Creeping Feathermoss - Amblystegium serpens
Creeping Conecap Moss,
Amblystegium serpens var. juratzkanum
MNPS Threat Rank
Plants: Plants in thin mats, green to chartreuse. Stems freely and erratically branched (FNA 2014), 1-3 cm in length, frequently intermingling; the branches ranging from prostrate to upright (Flowers 1973); central strand present, consisting of diminutive thin-walled cells (FNA 2014).
Leaves: When dry, leaves upright to patent; when moist, patent to spreading (Flowers 1973); slightly concave, ovate to more lanceolate; margins plane, ranging from smooth to serrulate or with larger teeth, lacking a distinctive border; apex acuminate, remaining ungrooved; costa ranging from less than 1/5 to almost the entire leaf length; alar area extending from margin a little over half the distance to the leaf attachment. Stem and branch leaves resembling each other (FNA 2014); stem leaves 0.7-1 mm in length, 0.2-0.4 mm in width; branch leaves a little smaller in both dimensions (Lawton 1971).
Leaf Cells: Basal cells usually somewhat square (Lawton 1971); medial laminal cells 3-5:1, with somewhat thick, sturdy walls, lacking pores; marginal cells 1-layered; alar cells ranging from nearly square to transversely long-rectangular (FNA 2014).
Amblystegium serpens var. juratzkanum is sometimes recognized as a separate taxon based on characteristics of the alar cells and leaf stance (FNA 2014).
Greenland; Canada: AB, BC, MB, NB, NL, NT, NS, NU, ON, PE, QC, SK, YT; USA: AK, AR, AZ, CA, CO, CT, DE, FL, GA, IA, ID, IL, IN, KS, KY, LA, MA, MD, ME, MI, MN, MO, MS, MT, NC, ND, NE, NH, NJ, NM, NV, NY, OH, OK, OR, PA, RI, SC, SD, TN, TX, UT, VT, VA, WA, WI, WV, WY; Mexico; Central America; South America; Europe; Asia; n Africa; Pacific Islands; Australia (FNA 2014). In Montana, known from Clark, Madison, Missoula, Park, Phillips, Ravalli, Roosevelt, Rosebud, and Sanders Counties (Elliott 2016).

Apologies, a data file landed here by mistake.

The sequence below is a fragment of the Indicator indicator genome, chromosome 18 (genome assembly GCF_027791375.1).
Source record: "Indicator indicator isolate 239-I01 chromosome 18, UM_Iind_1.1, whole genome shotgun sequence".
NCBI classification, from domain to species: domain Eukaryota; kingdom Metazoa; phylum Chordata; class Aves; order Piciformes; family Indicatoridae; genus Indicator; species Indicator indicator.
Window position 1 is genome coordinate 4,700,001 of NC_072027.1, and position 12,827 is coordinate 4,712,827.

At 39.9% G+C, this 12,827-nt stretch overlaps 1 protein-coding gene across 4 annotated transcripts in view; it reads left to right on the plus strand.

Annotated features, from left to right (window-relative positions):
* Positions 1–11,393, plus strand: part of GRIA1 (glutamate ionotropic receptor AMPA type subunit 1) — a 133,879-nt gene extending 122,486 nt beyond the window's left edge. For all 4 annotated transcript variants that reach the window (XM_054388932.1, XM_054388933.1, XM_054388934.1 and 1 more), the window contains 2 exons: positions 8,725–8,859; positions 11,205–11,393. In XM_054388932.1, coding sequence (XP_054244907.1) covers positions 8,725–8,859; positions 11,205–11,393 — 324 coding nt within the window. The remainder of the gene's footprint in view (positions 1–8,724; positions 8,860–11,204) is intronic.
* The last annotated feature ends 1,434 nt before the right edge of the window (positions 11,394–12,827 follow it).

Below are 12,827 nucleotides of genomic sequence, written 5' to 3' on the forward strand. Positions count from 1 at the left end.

Tree trunks, rotten wood, and soil in wet to dry habitats (Elliott 2016). Amblystegium species are terrestrial; they may live in swampy areas, but not in aquatic or subaquatic places. Elevation: 0-9840 feet (FNA 2014), and recently recorded at 10,860 feet (Kosovich-Anderson 2015).
Autoicous (FNA 2014), often freely producing fruit (Flowers 1973). Seta reddish, 10-25 mm tall. Capsule arcuate, 15-20 mm with a visible neck; operculum cone-shaped (FNA 2014).
- Literature Cited AboveLegend: View Online Publication
- Elliott, J. and A. Pipp. 2016 (forthcoming). Checklist of Montana Mosses. Revised 2016. Prepared by the Montana Natural Heritage Program, Helena, Montana. 90 pp.
- Flora of North America Editorial Committee, eds. 2014. Flora of North America North of Mexico. Volume 28. Bryophytes: Mosses, Part 2. Oxford University Press, Inc., NY. xxi + 702 pp.
- Flowers, S. 1973. Mosses: Utah and the West. Brigham Young University, Provo, Utah. 567 p.
- Kosovich-Anderson, Y. I. 2015. Mosses of the Rocky Mountains in Wyoming, U.S.A.: New Altitudinal Records for North America. Arctoa 24:141-147.
- Lawton, E. 1971. Moss Flora of the Pacific Northwest. Hattori Botanical Laboratory. Japan: Yamabuki-cho, Shinjuku-ku, Tokyo. 362 pages plus appendices.
- Additional ReferencesLegend: View Online Publication
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- Lawton, E. 1971. Keys for the Identification of the Mosses on the Pacific Northwest. Reprinted from 'Moss Flora of the Pacific Northwest'. Published as Supplement No. 2 of the Journal of the Hattori Botanical Laboratory. Nichinan, Miyazaki, Japan. 66 pp.